The U.S. Army announced on Feb. 2 that it will immediately start discharging, or “separating,” soldiers who have refused to receive the COVID-19 vaccine.
Wormuth added that the service “will begin involuntary separation proceedings for Soldiers who refuse the vaccine order and are not pending a final decision on an exemption.”
Army soldiers who are discharged because they’ve refused the COVID-19 vaccine won’t be eligible for involuntary separation pay. They also might be “subject to recoupment of any unearned special or incentive pay,” the Army stated.
Other branches of the U.S. armed forces have begun to remove those who have chosen not to obtain a COVID-19 vaccine.
“The Army has not yet involuntarily separated any Soldiers solely for refusing the lawful order to receive the COVID-19 vaccine,” the statement continued. “As of Jan. 26, Army commanders have relieved a total of six regular Army leaders, including two battalion commanders, and issued 3,073 general officer written reprimands to Soldiers for refusing the vaccination order.”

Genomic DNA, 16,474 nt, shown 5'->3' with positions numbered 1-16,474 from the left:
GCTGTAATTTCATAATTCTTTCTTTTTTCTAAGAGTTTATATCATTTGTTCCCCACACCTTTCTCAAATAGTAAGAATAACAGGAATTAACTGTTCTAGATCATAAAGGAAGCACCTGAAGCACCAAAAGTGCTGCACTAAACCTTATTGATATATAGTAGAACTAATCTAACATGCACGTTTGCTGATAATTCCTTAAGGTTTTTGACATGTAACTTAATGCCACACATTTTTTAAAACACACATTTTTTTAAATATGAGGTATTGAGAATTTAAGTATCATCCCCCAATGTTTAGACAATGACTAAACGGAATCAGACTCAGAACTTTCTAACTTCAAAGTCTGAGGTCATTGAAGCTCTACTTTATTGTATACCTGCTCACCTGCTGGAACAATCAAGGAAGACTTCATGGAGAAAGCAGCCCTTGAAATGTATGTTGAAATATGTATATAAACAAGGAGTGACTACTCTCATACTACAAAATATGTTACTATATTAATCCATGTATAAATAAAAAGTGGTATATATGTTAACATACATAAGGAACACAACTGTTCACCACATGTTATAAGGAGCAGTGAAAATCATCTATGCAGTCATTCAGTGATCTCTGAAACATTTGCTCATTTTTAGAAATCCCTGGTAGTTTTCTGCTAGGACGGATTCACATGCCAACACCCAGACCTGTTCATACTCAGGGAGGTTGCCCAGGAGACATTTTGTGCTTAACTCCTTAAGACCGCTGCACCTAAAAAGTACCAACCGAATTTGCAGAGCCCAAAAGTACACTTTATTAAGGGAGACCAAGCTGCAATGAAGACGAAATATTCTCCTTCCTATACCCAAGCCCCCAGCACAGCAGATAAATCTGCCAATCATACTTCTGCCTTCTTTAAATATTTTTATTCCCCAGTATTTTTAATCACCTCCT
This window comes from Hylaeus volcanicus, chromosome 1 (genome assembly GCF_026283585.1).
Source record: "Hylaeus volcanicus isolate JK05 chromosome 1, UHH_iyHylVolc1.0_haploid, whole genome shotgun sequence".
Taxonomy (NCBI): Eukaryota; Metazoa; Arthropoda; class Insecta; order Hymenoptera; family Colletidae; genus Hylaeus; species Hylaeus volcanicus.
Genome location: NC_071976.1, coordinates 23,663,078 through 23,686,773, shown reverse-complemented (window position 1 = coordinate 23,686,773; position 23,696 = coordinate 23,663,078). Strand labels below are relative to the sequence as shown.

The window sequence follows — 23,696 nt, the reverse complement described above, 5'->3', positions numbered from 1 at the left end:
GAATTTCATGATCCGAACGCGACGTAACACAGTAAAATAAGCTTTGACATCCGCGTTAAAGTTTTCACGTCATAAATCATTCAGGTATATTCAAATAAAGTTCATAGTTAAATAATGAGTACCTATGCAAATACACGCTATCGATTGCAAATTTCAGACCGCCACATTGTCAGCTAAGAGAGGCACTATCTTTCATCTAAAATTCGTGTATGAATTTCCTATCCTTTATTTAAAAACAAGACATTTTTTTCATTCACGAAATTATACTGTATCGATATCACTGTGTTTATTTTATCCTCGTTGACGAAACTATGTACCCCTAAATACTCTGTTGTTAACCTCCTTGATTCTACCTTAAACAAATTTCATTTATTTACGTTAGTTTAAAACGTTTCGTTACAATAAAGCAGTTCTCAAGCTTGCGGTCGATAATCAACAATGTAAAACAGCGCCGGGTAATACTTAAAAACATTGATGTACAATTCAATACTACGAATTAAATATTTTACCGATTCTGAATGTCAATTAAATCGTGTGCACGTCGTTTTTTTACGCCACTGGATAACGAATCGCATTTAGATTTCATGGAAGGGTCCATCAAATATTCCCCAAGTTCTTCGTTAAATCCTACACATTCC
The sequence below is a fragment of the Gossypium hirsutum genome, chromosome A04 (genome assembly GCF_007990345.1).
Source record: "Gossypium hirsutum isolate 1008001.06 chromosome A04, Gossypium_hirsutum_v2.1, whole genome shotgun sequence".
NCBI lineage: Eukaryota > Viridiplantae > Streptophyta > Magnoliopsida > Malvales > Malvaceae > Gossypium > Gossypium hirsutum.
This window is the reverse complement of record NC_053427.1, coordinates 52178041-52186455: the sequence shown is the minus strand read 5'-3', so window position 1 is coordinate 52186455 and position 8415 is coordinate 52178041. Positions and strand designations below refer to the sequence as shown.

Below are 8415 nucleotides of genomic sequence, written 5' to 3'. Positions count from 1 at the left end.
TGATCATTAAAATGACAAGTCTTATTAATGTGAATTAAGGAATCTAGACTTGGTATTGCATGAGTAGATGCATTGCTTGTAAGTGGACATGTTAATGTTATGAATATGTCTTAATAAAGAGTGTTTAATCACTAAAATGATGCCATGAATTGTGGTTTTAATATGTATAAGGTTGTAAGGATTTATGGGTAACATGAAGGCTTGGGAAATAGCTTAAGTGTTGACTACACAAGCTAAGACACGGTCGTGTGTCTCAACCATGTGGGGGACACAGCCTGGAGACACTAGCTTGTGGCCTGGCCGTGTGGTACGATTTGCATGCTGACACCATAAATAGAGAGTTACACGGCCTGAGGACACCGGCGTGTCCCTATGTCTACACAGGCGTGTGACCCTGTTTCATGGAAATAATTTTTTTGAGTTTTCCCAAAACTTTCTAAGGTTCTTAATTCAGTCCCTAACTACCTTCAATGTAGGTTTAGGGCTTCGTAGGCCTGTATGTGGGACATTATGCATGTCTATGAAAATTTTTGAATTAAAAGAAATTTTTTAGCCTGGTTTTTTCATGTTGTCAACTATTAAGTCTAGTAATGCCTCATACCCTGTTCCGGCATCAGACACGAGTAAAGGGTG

Officers and warrant officers who have refused the vaccine have until March to get it, according to the directive.
“All soldiers, including those in an entry-level status, who are refusing to become vaccinated will be issued either an Honorable or General (under honorable conditions)” discharge, the Army order added, although it stated that troops with “additional misconduct” might not receive an honorable discharge.
The vast majority of all active-duty troops have received at least one dose, according to data provided by the government. About 79 uniformed military personnel across the different U.S. armed services have died from COVID-19.